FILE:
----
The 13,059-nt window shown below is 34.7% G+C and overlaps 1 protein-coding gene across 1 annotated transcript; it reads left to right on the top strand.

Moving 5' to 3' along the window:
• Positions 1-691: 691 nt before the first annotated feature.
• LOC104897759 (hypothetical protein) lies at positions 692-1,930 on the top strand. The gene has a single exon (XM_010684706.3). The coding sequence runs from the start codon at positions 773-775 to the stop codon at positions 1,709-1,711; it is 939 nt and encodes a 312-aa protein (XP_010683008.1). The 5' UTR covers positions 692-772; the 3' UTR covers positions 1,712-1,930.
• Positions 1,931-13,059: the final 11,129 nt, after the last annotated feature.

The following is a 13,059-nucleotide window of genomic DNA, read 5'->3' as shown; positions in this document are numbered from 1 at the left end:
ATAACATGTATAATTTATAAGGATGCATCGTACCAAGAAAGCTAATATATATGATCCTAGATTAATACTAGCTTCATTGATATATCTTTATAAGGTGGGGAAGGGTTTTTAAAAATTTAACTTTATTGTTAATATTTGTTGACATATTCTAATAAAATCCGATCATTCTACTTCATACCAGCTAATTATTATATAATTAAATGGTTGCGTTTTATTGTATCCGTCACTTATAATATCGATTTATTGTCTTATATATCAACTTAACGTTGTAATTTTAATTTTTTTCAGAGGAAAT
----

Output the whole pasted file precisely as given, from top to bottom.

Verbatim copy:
The 13,059-nt window shown below is 34.7% G+C and overlaps 1 protein-coding gene across 1 annotated transcript; it reads left to right on the top strand.

Moving 5' to 3' along the window:
• Positions 1-691: 691 nt before the first annotated feature.
• LOC104897759 (hypothetical protein) lies at positions 692-1,930 on the top strand. The gene has a single exon (XM_010684706.3). The coding sequence runs from the start codon at positions 773-775 to the stop codon at positions 1,709-1,711; it is 939 nt and encodes a 312-aa protein (XP_010683008.1). The 5' UTR covers positions 692-772; the 3' UTR covers positions 1,712-1,930.
• Positions 1,931-13,059: the final 11,129 nt, after the last annotated feature.

The following is a 13,059-nucleotide window of genomic DNA, read 5'->3' as shown; positions in this document are numbered from 1 at the left end:
ATAACATGTATAATTTATAAGGATGCATCGTACCAAGAAAGCTAATATATATGATCCTAGATTAATACTAGCTTCATTGATATATCTTTATAAGGTGGGGAAGGGTTTTTAAAAATTTAACTTTATTGTTAATATTTGTTGACATATTCTAATAAAATCCGATCATTCTACTTCATACCAGCTAATTATTATATAATTAAATGGTTGCGTTTTATTGTATCCGTCACTTATAATATCGATTTATTGTCTTATATATCAACTTAACGTTGTAATTTTAATTTTTTTCAGAGGAAAT